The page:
Acosta, Wilk set to take office in Sacramento on Monday

Dante Acosta. Dan Watson/The Signal

SACRAMENTO – The “-elect” comes off the titles of Dante Acosta and Scott Wilk at noon here Monday, when the Santa Clarita-area Republicans take the oaths of office to become state Assemblyman and Senator, respectively.

Starting Monday, as the Legislature’s 2017-18 session kicks off, they will officially become Assemblyman Dante Acosta of the 38th Assembly District and Senator Scott Wilk of the 21st Senate District.

“It’s an exciting time,” Acosta told The Signal over the weekend as he was preparing for his Statehouse debut.

Acosta and Wilk will take their new offices as members of the minority party in their respective chambers, with Democrats

Scott Wilk. Dan Watson/The Signal
Scott Wilk. Dan Watson/The Signal

holding super-majorities in both houses.

The Democrats hold a 55-25 edge in the Assembly and a 27-13 advantage in the Senate – numbers that will prove a challenge for the local lawmakers as they assume their new roles.

Acosta will be taking over Wilk’s old Assembly seat. Wilk moves over to the Legislature’s upper house to succeed Sharon Runner, who died in July. Runner had been in ill health for much of the previous Legislative session, and had not planned to seek re-election.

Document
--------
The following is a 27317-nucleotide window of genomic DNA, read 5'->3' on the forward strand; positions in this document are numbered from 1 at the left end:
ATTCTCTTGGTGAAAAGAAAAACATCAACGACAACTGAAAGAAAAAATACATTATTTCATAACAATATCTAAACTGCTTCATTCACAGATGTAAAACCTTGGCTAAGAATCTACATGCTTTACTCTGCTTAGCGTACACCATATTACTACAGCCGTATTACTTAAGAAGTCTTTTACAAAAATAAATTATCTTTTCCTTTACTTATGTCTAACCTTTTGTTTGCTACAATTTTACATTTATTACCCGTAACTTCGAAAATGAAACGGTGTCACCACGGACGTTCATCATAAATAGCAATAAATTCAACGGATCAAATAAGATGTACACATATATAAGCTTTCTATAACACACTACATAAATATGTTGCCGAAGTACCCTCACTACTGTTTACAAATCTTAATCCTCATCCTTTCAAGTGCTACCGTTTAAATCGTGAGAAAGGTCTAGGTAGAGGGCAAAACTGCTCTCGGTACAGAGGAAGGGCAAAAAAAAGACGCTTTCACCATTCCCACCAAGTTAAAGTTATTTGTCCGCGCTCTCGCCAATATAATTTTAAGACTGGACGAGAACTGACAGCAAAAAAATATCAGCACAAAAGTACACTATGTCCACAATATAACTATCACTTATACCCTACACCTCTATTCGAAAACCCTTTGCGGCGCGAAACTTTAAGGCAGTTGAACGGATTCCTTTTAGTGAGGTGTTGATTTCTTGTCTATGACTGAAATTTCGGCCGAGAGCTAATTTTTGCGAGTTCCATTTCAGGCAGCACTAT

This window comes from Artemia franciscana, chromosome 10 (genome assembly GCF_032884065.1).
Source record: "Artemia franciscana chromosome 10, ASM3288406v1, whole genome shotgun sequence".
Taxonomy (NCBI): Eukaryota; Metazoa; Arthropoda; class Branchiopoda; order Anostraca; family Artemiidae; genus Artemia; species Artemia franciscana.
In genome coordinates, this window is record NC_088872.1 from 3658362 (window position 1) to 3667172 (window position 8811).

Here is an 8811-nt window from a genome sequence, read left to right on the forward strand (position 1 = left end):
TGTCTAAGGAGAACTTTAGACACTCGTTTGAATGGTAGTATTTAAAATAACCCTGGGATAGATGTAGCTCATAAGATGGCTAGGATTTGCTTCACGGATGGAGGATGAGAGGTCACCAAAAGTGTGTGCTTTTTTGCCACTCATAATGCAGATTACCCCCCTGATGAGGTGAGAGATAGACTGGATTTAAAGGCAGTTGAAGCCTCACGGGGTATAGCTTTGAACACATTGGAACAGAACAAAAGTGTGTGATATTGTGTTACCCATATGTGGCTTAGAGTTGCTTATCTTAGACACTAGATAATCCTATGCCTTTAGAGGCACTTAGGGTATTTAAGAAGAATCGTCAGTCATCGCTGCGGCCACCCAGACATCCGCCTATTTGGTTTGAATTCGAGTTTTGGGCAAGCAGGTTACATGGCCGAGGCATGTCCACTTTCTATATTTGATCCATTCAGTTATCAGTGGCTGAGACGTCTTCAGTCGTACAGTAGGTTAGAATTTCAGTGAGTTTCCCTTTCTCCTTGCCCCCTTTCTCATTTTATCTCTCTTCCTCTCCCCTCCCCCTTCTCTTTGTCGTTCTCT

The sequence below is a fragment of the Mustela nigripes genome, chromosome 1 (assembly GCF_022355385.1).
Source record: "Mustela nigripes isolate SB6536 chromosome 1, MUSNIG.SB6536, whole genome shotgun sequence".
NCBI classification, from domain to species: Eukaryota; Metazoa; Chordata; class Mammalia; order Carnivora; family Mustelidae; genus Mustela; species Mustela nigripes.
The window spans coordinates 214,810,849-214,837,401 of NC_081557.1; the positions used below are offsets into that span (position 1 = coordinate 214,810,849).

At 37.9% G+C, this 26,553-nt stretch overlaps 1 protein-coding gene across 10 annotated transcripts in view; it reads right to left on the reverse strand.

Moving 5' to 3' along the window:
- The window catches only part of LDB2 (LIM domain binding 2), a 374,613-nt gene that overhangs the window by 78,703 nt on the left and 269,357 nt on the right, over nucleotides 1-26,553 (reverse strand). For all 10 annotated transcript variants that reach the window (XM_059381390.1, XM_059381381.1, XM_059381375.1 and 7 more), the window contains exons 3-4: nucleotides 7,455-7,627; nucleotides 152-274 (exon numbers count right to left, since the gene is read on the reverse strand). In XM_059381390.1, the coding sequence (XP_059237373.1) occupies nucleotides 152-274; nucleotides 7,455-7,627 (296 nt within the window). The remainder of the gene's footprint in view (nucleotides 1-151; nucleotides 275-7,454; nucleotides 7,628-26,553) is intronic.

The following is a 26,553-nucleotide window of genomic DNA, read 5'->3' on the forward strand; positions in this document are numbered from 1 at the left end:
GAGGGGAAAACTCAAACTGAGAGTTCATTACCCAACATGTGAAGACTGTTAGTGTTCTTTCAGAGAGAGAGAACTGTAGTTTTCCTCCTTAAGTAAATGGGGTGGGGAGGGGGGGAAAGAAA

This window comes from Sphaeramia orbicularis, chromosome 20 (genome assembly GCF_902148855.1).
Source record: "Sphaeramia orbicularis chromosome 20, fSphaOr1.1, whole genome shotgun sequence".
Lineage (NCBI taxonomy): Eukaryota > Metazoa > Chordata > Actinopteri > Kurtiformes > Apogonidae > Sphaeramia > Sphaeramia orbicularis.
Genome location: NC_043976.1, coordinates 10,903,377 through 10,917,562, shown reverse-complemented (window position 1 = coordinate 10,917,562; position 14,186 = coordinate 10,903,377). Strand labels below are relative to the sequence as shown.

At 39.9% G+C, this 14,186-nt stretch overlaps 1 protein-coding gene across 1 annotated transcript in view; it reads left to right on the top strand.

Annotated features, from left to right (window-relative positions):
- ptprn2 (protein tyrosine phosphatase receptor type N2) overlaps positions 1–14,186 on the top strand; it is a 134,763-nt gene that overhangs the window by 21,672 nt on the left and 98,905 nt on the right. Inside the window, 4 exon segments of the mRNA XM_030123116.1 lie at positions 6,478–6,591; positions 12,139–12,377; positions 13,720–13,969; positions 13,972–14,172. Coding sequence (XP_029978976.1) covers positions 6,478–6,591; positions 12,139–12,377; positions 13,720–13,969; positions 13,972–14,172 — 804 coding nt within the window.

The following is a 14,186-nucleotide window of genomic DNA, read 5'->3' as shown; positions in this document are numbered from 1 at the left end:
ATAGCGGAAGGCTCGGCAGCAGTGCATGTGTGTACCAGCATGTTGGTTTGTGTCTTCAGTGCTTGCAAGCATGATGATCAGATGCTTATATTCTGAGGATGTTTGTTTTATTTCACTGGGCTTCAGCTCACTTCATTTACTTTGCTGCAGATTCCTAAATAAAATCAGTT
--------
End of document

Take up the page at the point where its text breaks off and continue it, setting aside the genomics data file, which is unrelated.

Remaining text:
Acosta’s district spans the Santa Clarita and Simi valleys, while Wilk’s new domain encompasses both the Santa Clarita and Antelope valleys.

Families, friends and political allies of Acosta and Wilk were to join the legislators for their swearing-in ceremonies, and then for receptions at the Statehouse.

Mayor Bob Kellar, among other local politicos, was expected to make the trip north to support his GOP buddies.

Acosta, after a contentious campaign, beat Democrat Christy Smith with 53.1 percent of the vote in November.

Wilk defeated Democrat Johnathon Ervin with 54.8 percent of the vote.

Meanwhile, Acosta’s resignation as Santa Clarita councilman and mayor pro tem also was to become official at midnight last night.

The council is expected to decide at its next meeting, on Dec. 13, how Acosta’s seat will be filled — either by a special election or, the more likely path, by an appointment process.

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